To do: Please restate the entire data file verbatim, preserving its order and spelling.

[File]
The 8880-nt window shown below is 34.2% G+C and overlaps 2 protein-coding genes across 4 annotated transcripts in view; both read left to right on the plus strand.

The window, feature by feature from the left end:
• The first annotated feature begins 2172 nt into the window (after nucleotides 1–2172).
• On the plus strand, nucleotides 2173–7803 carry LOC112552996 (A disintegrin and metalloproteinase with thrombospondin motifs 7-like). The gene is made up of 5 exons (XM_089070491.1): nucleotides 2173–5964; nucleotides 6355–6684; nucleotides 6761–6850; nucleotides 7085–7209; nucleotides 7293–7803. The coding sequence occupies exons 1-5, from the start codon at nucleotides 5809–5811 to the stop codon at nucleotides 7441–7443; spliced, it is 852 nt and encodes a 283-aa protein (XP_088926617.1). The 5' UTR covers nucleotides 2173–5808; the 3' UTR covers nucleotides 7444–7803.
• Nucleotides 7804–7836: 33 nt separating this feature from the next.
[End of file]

The 8880-nt window shown below is 34.2% G+C and overlaps 2 protein-coding genes across 4 annotated transcripts in view; both read left to right on the plus strand.

The window, feature by feature from the left end:
• The first annotated feature begins 2172 nt into the window (after nucleotides 1–2172).
• On the plus strand, nucleotides 2173–7803 carry LOC112552996 (A disintegrin and metalloproteinase with thrombospondin motifs 7-like). The gene is made up of 5 exons (XM_089070491.1): nucleotides 2173–5964; nucleotides 6355–6684; nucleotides 6761–6850; nucleotides 7085–7209; nucleotides 7293–7803. The coding sequence occupies exons 1-5, from the start codon at nucleotides 5809–5811 to the stop codon at nucleotides 7441–7443; spliced, it is 852 nt and encodes a 283-aa protein (XP_088926617.1). The 5' UTR covers nucleotides 2173–5808; the 3' UTR covers nucleotides 7444–7803.
• Nucleotides 7804–7836: 33 nt separating this feature from the next.